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Morphologic variation of an evolving dome controlled by the extrusion of finite yield strength magma. / Husain, Taha; Elsworth, Derek; Voight, Barry; Mattioli, Glen; Jansma, Pamela.

In: Journal of Volcanology and Geothermal Research, Vol. 370, 15.01.2019, p. 51-64.

Research output: Contribution to journalArticle

TY - JOUR

T1 - Morphologic variation of an evolving dome controlled by the extrusion of finite yield strength magma

AU - Husain, Taha

AU - Elsworth, Derek

AU - Voight, Barry

AU - Mattioli, Glen

AU - Jansma, Pamela

PY - 2019/1/15

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N2 - Degassing-induced crystallization in volatile rich intermediate composition magmas results in material stiffening and strengthening that prior to solidification is reflected in non-Newtonian rheology. We explore the effects of a spectrum of such rheological regimes on eruptive style and morphologic evolution of lava domes, using a two-dimensional (2D) particle-dynamics model for a spreading viscoplastic (Bingham) fluid. We assume that the ductile magma core of a 2D synthetic lava dome develops finite yield strength, and that deformable frictional talus evolves from a carapace that caps the magma core. Our new model is calibrated against an existing analytical model for a spreading viscoplastic lava dome and is further compared against observational data of lava dome growth. Results indicate that a degassing-induced increase in strength of the injected magma causes a transition in the lava dome morphology from a dome with low surface relief evolving endogenously (with apparent bulk yield strength - 10 4 < τ 0 a < 10 6 Pa), to a Pelean lava dome with spines (τ 0 a > 10 5 – 10 6 Pa) extruded through the dome carapace. The virtual lava dome with τ 0 a = 0.6 MPa shows good agreement with the observed dome heights observed at the Soufriere Hills Volcano, Montserrat during a period of endogenous growth. The calculated apparent flow viscosity (1.36 × 10 11 Pa·s for τ 0 a = 0.6 MPa) is in the range of estimated viscosities (10 9 to 10 12 Pa·s) for andesitic-dacitic crystal-rich lavas. Our model results indicate a strong correlation between apparent yield strength and dome morphology, with both controlled by degassing-induced crystallization and extrusion rate.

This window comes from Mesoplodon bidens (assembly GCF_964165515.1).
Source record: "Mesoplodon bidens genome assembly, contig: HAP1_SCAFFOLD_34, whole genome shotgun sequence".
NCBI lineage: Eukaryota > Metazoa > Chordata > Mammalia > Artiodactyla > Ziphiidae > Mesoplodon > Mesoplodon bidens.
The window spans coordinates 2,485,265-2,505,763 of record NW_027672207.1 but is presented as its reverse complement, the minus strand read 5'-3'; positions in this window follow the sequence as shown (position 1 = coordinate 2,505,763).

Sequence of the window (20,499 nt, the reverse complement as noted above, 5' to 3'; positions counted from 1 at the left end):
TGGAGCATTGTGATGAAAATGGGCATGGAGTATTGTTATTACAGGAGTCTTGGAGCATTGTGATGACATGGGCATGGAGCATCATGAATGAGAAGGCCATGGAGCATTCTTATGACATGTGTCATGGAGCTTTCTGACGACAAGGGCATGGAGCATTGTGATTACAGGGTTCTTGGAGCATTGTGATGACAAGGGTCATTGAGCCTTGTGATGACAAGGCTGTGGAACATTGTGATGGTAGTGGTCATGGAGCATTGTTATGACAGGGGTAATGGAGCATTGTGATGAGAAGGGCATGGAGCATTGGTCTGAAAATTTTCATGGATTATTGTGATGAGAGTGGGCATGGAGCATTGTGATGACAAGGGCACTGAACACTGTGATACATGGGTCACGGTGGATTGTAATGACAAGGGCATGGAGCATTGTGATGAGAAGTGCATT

AB - Degassing-induced crystallization in volatile rich intermediate composition magmas results in material stiffening and strengthening that prior to solidification is reflected in non-Newtonian rheology. We explore the effects of a spectrum of such rheological regimes on eruptive style and morphologic evolution of lava domes, using a two-dimensional (2D) particle-dynamics model for a spreading viscoplastic (Bingham) fluid. We assume that the ductile magma core of a 2D synthetic lava dome develops finite yield strength, and that deformable frictional talus evolves from a carapace that caps the magma core. Our new model is calibrated against an existing analytical model for a spreading viscoplastic lava dome and is further compared against observational data of lava dome growth. Results indicate that a degassing-induced increase in strength of the injected magma causes a transition in the lava dome morphology from a dome with low surface relief evolving endogenously (with apparent bulk yield strength - 10 4 < τ 0 a < 10 6 Pa), to a Pelean lava dome with spines (τ 0 a > 10 5 – 10 6 Pa) extruded through the dome carapace. The virtual lava dome with τ 0 a = 0.6 MPa shows good agreement with the observed dome heights observed at the Soufriere Hills Volcano, Montserrat during a period of endogenous growth. The calculated apparent flow viscosity (1.36 × 10 11 Pa·s for τ 0 a = 0.6 MPa) is in the range of estimated viscosities (10 9 to 10 12 Pa·s) for andesitic-dacitic crystal-rich lavas. Our model results indicate a strong correlation between apparent yield strength and dome morphology, with both controlled by degassing-induced crystallization and extrusion rate.

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JF - Journal of Volcanology and Geothermal Research